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The First Foresters front cover
'The First Foresters' is a free-to-access learning resource combining an inspirational blend of archaeological discussion, creative indoor activities and practical outdoor learning. The beautifully illustrated booklet links today’s native woodlands, the ancient wildwood of the past and the Neolithic pioneers who ventured into it over 6000 years ago.

Created in partnership with Archaeology Scotland, it will be of interest to teachers, youth group leaders, archaeological educators and anyone interested in our native woodlands. In this week's blog post, archaeologist Matt Ritchie takes you behind the scenes of its creation, and introduces you to the ecologists, archaeologists, educators, artists and photographers who helped us put it all together.

We first asked photographer John MacPherson (pictured above) to visit some of the best examples of today’s native woodland to illustrate the wildwood of the past. We wanted him to evoke our different human responses to woodland, seeing them as open, light and safe places with green, vibrant and alive trees living within. But woodland can also be deep, dark and scary, with dead, fallen and rotting trees. From huge and ancient trees, through dry standing deadwood, to tiny delicate saplings, John captured the life cycle of our native woodlands and explored our emotional responses.

John took the natural themes of life and growth – and death and decay – and interwove them with inferences of drama and movement, ritual and magic, and of immersion and the woodland edge. John’s photography helps to link today’s woodland environment with our evocation of ancient Neolithic life. Throughout the resource, the Neolithic woodland environment is variously described as a wildwood (to be tamed or feared), a timber resource (to be used or controlled), a place of ancient mystery (to be worshipped and respected) and a familiar natural world (in which to live, hunt and gather).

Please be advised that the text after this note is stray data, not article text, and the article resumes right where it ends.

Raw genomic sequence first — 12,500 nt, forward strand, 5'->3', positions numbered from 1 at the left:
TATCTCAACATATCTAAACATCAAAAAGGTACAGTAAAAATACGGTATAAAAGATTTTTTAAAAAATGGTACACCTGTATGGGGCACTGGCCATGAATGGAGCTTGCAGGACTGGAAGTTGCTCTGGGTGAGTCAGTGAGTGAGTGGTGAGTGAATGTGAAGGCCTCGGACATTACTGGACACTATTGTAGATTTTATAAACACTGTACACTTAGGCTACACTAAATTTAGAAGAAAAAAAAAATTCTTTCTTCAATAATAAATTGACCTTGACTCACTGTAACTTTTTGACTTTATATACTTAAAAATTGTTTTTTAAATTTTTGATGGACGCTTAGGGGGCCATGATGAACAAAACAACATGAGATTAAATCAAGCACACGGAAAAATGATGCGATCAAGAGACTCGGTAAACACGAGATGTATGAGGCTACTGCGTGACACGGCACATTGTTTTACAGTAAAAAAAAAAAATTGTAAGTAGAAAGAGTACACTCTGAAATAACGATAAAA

To populate our Neolithic wildwood and imagine its new structures, we turned to archaeological reconstruction artists Alan Braby, Alex Leonard and Alice Watterson. We wanted to explore Neolithic imaginatively, using narrative characterisation rooted in archaeological knowledge. Their characters and illustrations support creative writing tasks where children must put their own imaginations to the test.

Archaeologist Kim Biddulph guided artist Alex Leonard in the illustration of our Neolithic tribe, using lots of archaeological evidence to help. For example, old Tanta’s most treasured possession is a ‘greenstone axehead’ of Alpine Jadeite (one of the most iconic of European Neolithic artefacts), and several of our characters wear or carry items from the equipment of the most famous Neolithic character of all, Ötzi the Iceman. Our lead character, Winta, carries a knife and sheath based on his kit (linking to the evidence) and a skull in a basket (linking to the narrative).

'The First Foresters' gives the practitioner the background information to explore our deep past in their own way, and to ask today’s children how they see the forests and woods of Scotland.